Great perspective on the change from drinker to non drinker. It reminded me of going to a 21st nearly 40 years ago and the Tequila came out The rest of the night was a blur. My friend phoned me the next day and said how much fun I was. As a shy young woman who lacked confidence, I took those words onboard but didn’t become a party girl for another 14 years. I now look back and realise Alcohol is not fun. As a society we need to change the messaging around Alcohol.
Oh I relate to this so much!
It’s bittersweet changing your perceptions about yourself.
I’m still learning how to be myself out. The alcohol suppressed a lot of self doubt and insecurity. Without it, I can be quite self conscious.
That’s not always a bad thing though, or better than being brash and overly confident.
I’ll get there, still early days (423 I believe).
Thank you Mrs D
Timely post, although Im not the party girl any more I am finding new ways of adjusting to the new me. Still learning about myself at my age, who new!
I was that same party girl and really surprised to learn when sober that I am more of an introvert.
I have had to relearn how to enjoy and have joy in settings where I once used alcohol to facilitate. Now, if I see someone who resembles the old me talking a little too loud , laughing a little too much , drink in hand all night long, I feel compassion , not envy. It just wasn’t as much fun as alcohol distorted it to be ! I do think sometimes I’m a bit boring but I work hard to let go of my need to entertain and keep the party going, or what we know now is codependence.
I’m delighted to be the real me again. This is the happiest I’ve been in years, the true real authentic me has returned. Your post was spot on!! Many thanks 😘
I struggle with that too as I was the one skinny dipping or leading the night somewhere… I am glad you have resolved it and you are content in yourself. What a great feeling! Thanks for this Mrs. D!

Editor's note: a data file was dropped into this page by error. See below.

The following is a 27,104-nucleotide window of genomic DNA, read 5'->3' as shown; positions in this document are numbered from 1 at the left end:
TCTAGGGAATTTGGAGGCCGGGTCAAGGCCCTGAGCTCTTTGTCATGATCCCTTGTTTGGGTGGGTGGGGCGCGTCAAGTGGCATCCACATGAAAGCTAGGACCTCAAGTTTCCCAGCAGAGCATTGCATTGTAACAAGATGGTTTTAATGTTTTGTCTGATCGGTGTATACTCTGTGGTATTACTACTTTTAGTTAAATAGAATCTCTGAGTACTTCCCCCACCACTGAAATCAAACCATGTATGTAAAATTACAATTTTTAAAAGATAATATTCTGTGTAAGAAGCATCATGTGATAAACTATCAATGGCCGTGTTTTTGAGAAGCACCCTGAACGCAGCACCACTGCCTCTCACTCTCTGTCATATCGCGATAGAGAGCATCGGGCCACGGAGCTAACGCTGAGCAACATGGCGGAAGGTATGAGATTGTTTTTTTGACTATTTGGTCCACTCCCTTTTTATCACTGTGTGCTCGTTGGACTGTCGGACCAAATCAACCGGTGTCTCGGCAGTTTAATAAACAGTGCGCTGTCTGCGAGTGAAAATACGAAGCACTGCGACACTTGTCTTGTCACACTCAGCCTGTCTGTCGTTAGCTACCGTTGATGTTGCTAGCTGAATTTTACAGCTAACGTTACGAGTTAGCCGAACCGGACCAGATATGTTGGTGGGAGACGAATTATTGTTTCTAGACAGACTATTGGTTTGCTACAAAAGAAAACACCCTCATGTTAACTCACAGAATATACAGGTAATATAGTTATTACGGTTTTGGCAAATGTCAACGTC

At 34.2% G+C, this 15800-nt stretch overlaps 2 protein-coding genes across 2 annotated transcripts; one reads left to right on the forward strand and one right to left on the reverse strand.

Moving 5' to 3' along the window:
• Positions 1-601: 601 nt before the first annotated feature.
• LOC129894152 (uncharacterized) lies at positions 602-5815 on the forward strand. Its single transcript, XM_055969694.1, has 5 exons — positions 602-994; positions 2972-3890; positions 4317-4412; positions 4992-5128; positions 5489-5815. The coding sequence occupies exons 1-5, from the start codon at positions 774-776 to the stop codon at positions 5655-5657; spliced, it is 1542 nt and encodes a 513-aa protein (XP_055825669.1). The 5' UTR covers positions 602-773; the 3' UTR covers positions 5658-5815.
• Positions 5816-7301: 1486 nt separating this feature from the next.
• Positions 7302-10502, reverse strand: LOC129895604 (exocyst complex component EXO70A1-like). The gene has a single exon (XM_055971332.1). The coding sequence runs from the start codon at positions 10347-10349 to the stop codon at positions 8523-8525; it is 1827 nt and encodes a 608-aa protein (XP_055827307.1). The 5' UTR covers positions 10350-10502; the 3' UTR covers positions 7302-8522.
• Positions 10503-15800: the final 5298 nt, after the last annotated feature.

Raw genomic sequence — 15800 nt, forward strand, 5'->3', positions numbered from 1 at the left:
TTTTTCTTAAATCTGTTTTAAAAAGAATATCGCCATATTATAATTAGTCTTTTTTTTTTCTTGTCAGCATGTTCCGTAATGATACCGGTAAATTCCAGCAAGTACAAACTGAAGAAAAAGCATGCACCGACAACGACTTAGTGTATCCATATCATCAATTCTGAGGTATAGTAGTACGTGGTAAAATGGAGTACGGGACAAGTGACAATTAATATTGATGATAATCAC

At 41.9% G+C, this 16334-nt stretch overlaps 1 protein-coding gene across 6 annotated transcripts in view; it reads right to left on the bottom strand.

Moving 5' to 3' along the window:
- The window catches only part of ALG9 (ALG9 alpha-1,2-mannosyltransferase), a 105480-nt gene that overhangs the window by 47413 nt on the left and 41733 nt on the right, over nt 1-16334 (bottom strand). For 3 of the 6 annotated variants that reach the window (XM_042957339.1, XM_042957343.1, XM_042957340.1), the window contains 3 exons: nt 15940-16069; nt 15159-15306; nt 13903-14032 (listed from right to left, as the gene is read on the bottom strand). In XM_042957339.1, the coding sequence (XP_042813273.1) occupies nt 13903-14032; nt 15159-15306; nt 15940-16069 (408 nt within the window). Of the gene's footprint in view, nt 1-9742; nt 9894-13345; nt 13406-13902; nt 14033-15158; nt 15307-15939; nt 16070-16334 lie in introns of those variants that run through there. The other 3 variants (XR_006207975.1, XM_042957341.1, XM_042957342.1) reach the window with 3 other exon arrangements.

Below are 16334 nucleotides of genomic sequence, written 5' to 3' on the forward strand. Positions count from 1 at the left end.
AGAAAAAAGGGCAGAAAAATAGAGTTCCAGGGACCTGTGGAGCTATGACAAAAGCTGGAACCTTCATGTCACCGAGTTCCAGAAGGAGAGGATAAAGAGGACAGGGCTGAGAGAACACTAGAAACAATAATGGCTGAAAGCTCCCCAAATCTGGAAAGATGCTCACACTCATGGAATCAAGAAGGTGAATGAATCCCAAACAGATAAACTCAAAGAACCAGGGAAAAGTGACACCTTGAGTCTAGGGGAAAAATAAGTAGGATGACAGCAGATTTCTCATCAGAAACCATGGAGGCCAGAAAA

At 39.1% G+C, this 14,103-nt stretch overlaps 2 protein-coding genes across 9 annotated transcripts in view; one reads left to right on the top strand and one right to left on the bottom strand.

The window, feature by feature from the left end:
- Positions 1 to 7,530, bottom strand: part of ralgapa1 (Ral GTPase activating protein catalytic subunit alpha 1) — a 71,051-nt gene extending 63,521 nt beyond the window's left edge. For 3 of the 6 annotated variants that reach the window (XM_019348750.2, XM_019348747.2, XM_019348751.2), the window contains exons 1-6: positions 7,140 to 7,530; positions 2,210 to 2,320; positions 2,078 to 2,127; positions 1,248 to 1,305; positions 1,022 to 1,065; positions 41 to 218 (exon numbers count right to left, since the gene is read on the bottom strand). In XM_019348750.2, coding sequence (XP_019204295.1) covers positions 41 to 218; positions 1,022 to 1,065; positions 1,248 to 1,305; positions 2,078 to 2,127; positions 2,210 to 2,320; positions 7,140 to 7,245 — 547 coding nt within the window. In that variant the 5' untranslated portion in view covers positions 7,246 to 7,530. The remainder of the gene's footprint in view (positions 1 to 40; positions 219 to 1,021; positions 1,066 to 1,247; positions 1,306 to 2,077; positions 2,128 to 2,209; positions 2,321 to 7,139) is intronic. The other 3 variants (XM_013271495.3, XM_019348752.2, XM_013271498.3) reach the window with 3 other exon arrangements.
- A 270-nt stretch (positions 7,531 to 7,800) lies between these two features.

Oh, I really liked this post and connected to it a lot. I am a slow learner and just now am really feeling like I am ready to accept the ‘new’ me as a keeper. Loved the part about the best parenting moments being in the evening and at times when we would normally be very drunk. Also, the part about being better at listening and really connecting to others. Thank you for this xo
Great topic! Thanks
I miss her sometimes too, my party girl, but now it’s a bit like missing my youth, something I just can’t keep going forever. Recently I have had to start caring for my elderly mother and the conversations and interactions I share with her are a complete change to how we interacted before. So the saying that ‘the only constant is change’ feels apt right now.
Am I reinventing myself? Or evolving? Or adapting? Not sure what to call it but I’m happy to be present and conscious and sober while it happens. Don’t want to miss out on seeing what’s next.
Thanks for this, altjough I don’t miss my party girl, my friends do but she was not the real me, the real me is quiet and a bit introverted, I created s whole new person with drink, who was she? Dancing on tables, singing, it wasn’t me that’s for sure! Ha
Lovely post. Thanks.
Thank you kfor your honesty and time.
I like that last Line Mrs. D. “No-one ever woke up regretting not drinking the night before.” I’ll remember that when I feel tempted. I ordered your book and I am waiting for it! Can’t wait to read it!
Great post Mrs. D.
This is great. Thank you for sharing.